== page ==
Part of what the Ojai Chautauqua tries to do every couple of months is bring out information regarding complex topics, which is what I tried to do in part as a moderator this past Sunday for a panel on fracking.
What did we learn? Well, here's one item, from Kimberly Rivers story in the Ojai Valley News this yesterday.
In contrast to Anne Kallas' story in the Ventura County Star, mentioned last time, this time Rivers doesn't find a consensus in the panel around a need for transparency.
She focuses more on the geology, and on the increased volume of wastewater.
A couple of excerpts. One, we get a close-up look at the geology from a UCSB geophysicist named Craig Nicholson, who was the first guy I wanted on the panel, a real honest-to-God scientist:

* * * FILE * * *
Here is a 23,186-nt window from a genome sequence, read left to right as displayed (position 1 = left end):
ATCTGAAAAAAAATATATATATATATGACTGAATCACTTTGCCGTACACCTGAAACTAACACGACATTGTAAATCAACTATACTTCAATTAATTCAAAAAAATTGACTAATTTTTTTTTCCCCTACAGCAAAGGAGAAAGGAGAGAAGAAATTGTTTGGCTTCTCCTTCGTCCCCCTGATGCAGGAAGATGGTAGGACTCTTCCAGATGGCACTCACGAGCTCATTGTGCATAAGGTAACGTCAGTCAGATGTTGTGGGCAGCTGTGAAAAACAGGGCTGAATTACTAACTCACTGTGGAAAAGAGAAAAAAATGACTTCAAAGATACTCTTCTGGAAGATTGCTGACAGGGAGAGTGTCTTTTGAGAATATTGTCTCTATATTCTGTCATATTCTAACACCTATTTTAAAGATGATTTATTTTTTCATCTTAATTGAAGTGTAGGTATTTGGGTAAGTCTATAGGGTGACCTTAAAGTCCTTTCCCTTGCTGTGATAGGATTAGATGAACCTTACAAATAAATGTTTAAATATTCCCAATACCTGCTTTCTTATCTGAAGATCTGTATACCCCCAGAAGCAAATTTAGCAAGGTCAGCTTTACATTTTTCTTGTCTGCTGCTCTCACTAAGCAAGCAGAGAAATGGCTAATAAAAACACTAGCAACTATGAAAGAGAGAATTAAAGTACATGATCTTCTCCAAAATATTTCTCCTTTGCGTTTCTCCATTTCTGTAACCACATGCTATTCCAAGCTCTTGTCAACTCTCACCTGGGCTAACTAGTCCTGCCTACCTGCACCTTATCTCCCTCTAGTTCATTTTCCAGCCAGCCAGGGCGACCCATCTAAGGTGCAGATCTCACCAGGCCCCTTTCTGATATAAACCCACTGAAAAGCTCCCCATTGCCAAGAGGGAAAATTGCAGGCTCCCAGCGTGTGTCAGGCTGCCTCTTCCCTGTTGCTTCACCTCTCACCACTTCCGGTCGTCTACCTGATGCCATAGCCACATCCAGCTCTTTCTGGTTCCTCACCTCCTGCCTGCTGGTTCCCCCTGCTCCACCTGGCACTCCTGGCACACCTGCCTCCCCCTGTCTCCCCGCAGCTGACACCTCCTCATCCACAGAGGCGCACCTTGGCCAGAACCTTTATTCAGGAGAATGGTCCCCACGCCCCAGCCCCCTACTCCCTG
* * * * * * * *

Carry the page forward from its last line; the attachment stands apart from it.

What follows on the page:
Nicholson pointed out that because of California's many faults, the rocks are already fractured quite a bit — actually reducing the need to use processes like fracking, which break the rock to get the oil out.
"Because of the natural fractures that already occur in California, fracking has never been a major component of producing oil and gas in California," Nicholson said.
[Nicholson said] fracking has increased in the last ten to fifteen years.
"California geology is way more complicated than other parts of the country where fracking is used. California always has more problems."
[I'm standing: Craig is seated four chairs away from me, second to the far left]